Stroustrup: Thoughts on C++17 - An Interview
Bjarne Stroustrup, designer and original implementor of C++, has recently circulated a draft aimed at “stimulating a discussion” about C++17 design goals and possible new features. According to Stroustrup, C++17 will have three design goals:
- Improving support for large-scale dependable software.
- Providing support for higher-level models for concurrency.
- Simplifying the core language.
For each of the design goals above, Stroustrup lists new features that could make it into C++17. Here are some of the possible features that are among Stroustrup’s preferred features:
- modules to improve locality and compile time;
- contracts to improve specification;
- type-safe unions, probably based on functional-programming style pattern matching;
- uniform call syntax to simplify the specification and use of template libraries;
- co-routines, i.e., resumable functions;
- SIMD vector to better exploit modern hardware.
Stroustrup warns, though, against falling into the trap of believing that “a list of more or less related language features and standard-library components” can provide an articulated description of what C++17 is supposed to become. What matters is understanding that C++17 is supposed to be a “major release”, as opposed e.g. to C++14, thus it shall contain at least “two or three major features” in terms of their impact on what users do with the language, e.g. concepts, modules, and ranges.
Interestingly, the document also tries to clarify what C++–17 will not be. Specifically, this is what Stroustrup lists as undesirable:
- convert C++ into a radically different language or provide a sort of high-level segregated sub-language.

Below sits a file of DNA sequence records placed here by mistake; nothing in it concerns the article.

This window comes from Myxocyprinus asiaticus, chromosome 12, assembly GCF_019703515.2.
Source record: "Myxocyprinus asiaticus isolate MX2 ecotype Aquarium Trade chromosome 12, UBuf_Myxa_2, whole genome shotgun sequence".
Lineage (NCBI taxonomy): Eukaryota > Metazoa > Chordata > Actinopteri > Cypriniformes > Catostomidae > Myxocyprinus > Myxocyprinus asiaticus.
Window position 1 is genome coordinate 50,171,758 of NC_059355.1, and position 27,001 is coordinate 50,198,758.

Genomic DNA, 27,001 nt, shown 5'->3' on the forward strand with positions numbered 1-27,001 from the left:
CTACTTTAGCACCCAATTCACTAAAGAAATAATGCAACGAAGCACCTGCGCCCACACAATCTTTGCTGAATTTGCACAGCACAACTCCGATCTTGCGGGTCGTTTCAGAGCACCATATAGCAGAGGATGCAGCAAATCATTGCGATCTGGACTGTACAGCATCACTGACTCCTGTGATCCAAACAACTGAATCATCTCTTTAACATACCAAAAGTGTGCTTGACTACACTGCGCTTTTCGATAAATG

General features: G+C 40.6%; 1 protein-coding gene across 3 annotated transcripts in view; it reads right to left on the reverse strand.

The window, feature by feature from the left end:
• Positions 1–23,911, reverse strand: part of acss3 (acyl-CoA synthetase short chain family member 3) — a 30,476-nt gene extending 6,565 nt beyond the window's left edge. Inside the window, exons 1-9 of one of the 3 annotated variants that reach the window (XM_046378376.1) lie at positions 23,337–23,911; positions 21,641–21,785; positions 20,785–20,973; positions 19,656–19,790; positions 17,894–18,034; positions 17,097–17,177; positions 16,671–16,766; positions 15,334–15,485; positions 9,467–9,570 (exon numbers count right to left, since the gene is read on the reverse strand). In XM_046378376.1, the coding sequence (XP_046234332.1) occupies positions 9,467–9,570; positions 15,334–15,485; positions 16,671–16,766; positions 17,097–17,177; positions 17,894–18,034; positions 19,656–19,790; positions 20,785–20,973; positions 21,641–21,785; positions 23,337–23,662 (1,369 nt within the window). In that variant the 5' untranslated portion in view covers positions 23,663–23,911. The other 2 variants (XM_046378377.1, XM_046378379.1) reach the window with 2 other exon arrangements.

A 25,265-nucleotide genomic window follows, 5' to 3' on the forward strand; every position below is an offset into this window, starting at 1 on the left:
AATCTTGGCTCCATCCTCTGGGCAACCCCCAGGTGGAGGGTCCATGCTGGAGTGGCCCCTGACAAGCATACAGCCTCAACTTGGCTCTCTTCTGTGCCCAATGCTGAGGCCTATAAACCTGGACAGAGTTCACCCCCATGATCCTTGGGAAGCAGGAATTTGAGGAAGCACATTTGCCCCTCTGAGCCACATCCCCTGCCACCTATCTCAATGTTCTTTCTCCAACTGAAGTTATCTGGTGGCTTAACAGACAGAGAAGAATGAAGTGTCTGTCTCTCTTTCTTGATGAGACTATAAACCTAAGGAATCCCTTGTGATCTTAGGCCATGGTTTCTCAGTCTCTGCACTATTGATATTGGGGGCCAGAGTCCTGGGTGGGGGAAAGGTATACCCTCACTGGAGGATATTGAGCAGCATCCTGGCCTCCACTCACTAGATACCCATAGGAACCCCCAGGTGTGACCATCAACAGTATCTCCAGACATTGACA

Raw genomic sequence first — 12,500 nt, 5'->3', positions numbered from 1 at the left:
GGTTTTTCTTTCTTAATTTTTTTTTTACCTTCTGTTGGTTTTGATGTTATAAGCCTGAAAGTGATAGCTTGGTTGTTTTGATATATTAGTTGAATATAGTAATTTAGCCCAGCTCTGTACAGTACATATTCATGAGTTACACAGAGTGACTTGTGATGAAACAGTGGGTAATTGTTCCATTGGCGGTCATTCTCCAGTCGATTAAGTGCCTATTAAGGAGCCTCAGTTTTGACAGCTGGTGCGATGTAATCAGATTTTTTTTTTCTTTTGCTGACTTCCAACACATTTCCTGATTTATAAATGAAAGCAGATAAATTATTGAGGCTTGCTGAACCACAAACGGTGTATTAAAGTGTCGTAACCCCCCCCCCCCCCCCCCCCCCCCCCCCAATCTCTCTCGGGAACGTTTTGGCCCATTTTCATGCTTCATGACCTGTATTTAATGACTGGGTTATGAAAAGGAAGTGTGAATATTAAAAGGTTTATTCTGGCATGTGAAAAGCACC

- add new features to C++ for the sake of competing with “every other language” or having it to support a new “paradigm”.
- increase the complexity of the language or hamper its power for “the most demanding systems programming task.”
InfoQ has taken the chance to talk with Stroustrup.
Could you briefly comment on the list of features for C++17? Have you got a sort of priority list?
Concepts is going the change the way we think about generic programming, making generic programming much more mainstream. Concepts will also address the common - and reasonable - complaints about the quality of error messages. We need to get concepts into the standard library to get the full effect of that.
Modules should dramatically improve compile times and limit the bad effects of overuse of macros, leading to better C++ tools.
Higher-level concurrency models will make writing concurrent code significantly easier and the resulting code will run faster than if people stick with the low-level threads-and-locks way of expressing concurrent code.
These features are ideal because they improve the quality of code by simplifying it.
It seems that thanks to the work that the committee has been doing during the last few years and further work that is being done for C++17, the C++ language is overcoming some of its most debated limitations. This seems to disprove the rather strongly entrenched idea that “design by committee” cannot bring real progress. Would you comment on the work that the committee has been doing? What kind of recipe for success, if any, are you adopting?